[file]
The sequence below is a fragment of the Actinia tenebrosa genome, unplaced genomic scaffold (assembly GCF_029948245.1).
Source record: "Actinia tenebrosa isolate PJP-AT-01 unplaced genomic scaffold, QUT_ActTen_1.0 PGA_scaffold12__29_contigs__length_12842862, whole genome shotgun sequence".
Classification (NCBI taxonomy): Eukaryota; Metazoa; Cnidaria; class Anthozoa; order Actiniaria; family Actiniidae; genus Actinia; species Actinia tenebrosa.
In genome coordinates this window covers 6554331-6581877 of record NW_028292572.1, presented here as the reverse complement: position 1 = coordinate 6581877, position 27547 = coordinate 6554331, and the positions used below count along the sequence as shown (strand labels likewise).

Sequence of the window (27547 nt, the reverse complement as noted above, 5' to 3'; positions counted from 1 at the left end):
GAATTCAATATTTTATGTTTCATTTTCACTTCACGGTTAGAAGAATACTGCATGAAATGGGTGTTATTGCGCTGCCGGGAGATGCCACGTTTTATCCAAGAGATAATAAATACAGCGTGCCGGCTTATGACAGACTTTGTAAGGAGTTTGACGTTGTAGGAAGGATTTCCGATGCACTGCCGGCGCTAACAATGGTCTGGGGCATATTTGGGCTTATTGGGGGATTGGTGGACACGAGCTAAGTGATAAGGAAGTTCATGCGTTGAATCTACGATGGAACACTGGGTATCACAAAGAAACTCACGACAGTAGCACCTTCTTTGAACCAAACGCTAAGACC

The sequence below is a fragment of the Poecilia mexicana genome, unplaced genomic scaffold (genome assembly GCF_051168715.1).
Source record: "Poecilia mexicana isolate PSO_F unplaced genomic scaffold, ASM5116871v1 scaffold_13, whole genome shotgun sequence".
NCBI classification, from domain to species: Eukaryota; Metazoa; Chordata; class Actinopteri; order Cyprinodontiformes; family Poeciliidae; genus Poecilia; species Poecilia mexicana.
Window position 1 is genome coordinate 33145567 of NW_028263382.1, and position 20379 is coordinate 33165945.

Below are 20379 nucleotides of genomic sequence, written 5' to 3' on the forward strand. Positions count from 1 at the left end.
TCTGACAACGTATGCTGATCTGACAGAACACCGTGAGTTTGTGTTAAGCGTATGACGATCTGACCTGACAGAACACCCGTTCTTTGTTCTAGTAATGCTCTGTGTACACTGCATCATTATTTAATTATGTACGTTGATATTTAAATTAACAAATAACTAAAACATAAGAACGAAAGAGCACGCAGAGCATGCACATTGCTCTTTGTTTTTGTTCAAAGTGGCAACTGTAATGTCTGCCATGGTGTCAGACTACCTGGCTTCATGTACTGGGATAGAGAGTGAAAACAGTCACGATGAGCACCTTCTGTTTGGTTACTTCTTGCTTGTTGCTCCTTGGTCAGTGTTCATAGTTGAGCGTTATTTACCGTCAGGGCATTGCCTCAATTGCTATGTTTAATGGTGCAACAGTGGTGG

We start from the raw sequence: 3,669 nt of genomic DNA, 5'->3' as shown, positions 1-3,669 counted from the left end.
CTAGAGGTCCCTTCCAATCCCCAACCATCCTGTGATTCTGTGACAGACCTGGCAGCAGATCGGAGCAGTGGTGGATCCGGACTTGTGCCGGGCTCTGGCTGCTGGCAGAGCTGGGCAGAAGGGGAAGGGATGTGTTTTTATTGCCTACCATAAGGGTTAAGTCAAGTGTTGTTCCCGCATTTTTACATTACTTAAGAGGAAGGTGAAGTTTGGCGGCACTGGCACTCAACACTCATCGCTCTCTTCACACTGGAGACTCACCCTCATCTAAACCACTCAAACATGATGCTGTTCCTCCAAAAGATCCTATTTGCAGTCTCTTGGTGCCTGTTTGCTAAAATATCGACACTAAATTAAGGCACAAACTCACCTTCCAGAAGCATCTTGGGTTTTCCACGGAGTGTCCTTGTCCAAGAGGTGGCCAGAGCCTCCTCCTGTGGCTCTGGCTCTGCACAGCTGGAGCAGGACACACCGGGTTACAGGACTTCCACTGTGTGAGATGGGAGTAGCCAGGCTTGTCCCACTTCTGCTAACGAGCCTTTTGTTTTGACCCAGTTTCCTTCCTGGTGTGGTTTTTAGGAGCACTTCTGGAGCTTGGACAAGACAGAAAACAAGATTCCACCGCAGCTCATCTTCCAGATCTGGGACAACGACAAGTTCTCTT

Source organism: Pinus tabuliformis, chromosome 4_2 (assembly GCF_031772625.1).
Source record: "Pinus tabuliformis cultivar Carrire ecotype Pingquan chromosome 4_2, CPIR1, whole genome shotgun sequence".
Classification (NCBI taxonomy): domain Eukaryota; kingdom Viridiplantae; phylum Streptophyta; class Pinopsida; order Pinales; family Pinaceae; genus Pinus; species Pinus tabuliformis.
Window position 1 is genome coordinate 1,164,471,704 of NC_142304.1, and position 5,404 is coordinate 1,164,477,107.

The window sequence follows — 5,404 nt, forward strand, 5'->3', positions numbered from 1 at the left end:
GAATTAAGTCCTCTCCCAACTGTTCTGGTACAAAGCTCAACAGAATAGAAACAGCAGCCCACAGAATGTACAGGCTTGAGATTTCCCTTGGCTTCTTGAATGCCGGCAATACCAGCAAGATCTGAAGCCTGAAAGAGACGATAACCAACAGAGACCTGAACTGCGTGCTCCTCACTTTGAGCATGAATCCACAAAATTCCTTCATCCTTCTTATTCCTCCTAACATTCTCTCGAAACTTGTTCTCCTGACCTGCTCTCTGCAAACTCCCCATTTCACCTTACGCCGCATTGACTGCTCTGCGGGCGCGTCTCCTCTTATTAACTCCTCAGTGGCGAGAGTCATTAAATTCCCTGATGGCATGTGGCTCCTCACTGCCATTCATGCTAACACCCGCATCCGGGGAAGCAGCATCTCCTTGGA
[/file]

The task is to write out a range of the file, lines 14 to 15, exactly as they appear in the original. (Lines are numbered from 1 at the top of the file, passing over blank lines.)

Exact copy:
CTAGAGGTCCCTTCCAATCCCCAACCATCCTGTGATTCTGTGACAGACCTGGCAGCAGATCGGAGCAGTGGTGGATCCGGACTTGTGCCGGGCTCTGGCTGCTGGCAGAGCTGGGCAGAAGGGGAAGGGATGTGTTTTTATTGCCTACCATAAGGGTTAAGTCAAGTGTTGTTCCCGCATTTTTACATTACTTAAGAGGAAGGTGAAGTTTGGCGGCACTGGCACTCAACACTCATCGCTCTCTTCACACTGGAGACTCACCCTCATCTAAACCACTCAAACATGATGCTGTTCCTCCAAAAGATCCTATTTGCAGTCTCTTGGTGCCTGTTTGCTAAAATATCGACACTAAATTAAGGCACAAACTCACCTTCCAGAAGCATCTTGGGTTTTCCACGGAGTGTCCTTGTCCAAGAGGTGGCCAGAGCCTCCTCCTGTGGCTCTGGCTCTGCACAGCTGGAGCAGGACACACCGGGTTACAGGACTTCCACTGTGTGAGATGGGAGTAGCCAGGCTTGTCCCACTTCTGCTAACGAGCCTTTTGTTTTGACCCAGTTTCCTTCCTGGTGTGGTTTTTAGGAGCACTTCTGGAGCTTGGACAAGACAGAAAACAAGATTCCACCGCAGCTCATCTTCCAGATCTGGGACAACGACAAGTTCTCTT

Source organism: Pinus tabuliformis, chromosome 4_2 (assembly GCF_031772625.1).